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In architecture, a pendentive is a constructional device permitting the placing of a circular dome over a square room or of an elliptical dome over a rectangular room. The pendentives, which are triangular segments of a sphere, taper to points at the bottom and spread at the top to establish the continuous circular or elliptical base needed for a dome. In masonry the pendentives thus receive the weight of the dome, concentrating it at the four corners where it can be received by the piers beneath.
Prior to the pendentive's development, builders used the device of corbelling or squinches in the corners of a room. Pendentives commonly occurred in Orthodox, Renaissance, and Baroque churches, with a drum with windows often inserted between the pendentives and the dome. The first experimentation with pendentives began with Roman dome construction in the 2nd–3rd century AD, while full development of the form came in the 6th-century Eastern Roman Hagia Sophia at Constantinople.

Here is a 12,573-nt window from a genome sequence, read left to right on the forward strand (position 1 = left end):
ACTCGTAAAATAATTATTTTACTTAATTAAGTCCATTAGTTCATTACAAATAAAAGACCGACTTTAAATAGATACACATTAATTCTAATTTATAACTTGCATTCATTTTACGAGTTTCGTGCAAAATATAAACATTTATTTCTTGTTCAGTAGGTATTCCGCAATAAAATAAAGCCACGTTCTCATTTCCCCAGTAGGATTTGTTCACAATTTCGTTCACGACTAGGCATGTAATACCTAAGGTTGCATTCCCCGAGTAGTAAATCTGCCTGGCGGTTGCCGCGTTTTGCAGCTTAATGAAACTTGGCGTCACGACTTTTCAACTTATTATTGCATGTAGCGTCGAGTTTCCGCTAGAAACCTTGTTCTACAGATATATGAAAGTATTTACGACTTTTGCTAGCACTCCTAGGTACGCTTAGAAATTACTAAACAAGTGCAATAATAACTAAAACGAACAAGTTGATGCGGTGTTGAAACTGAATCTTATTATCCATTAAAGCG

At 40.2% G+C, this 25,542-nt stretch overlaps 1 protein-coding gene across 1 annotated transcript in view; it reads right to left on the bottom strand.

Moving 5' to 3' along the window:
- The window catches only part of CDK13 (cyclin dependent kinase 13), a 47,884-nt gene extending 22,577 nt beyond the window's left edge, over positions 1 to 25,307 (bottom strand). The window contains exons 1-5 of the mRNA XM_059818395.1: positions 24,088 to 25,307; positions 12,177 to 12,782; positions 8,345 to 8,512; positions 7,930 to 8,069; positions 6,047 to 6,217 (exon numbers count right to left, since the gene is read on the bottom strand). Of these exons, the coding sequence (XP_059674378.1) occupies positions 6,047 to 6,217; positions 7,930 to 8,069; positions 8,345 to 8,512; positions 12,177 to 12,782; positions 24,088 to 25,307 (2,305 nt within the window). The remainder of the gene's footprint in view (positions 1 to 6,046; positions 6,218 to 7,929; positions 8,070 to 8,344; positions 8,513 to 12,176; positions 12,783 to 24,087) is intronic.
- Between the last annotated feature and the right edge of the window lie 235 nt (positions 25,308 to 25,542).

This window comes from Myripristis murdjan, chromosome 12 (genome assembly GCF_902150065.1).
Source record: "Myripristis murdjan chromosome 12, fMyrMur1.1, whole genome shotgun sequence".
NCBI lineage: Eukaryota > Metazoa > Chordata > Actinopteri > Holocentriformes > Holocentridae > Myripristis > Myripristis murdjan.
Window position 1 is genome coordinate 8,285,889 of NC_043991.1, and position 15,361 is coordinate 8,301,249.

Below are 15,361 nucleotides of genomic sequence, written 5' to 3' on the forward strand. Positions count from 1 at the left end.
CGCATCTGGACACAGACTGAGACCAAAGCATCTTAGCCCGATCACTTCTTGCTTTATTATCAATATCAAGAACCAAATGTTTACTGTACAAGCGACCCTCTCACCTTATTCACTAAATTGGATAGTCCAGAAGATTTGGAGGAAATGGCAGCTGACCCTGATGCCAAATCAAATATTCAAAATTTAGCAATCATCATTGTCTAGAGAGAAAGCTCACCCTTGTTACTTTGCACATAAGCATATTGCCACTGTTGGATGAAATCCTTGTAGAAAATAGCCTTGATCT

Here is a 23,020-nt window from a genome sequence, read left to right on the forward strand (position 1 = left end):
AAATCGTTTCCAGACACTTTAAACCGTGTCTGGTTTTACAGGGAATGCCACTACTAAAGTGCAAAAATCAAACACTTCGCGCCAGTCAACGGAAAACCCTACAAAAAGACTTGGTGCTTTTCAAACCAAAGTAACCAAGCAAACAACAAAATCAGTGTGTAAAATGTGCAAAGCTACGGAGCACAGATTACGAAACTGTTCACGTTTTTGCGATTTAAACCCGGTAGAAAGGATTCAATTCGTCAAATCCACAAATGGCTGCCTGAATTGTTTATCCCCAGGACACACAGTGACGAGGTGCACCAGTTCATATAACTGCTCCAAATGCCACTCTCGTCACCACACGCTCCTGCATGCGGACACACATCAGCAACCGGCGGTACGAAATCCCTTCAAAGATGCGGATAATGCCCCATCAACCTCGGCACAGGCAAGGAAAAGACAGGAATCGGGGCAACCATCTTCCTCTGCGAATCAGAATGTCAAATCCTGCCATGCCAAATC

Arches (left and right), dome (top) and pendentive (centre) in Moscow Cathedral
Formation of a pendentive. Eugène Viollet-le-Duc, 1856
A pendentive, labelled A. Illustration of a church in Nantua.
One pendentive of the Hagia Sophia main dome
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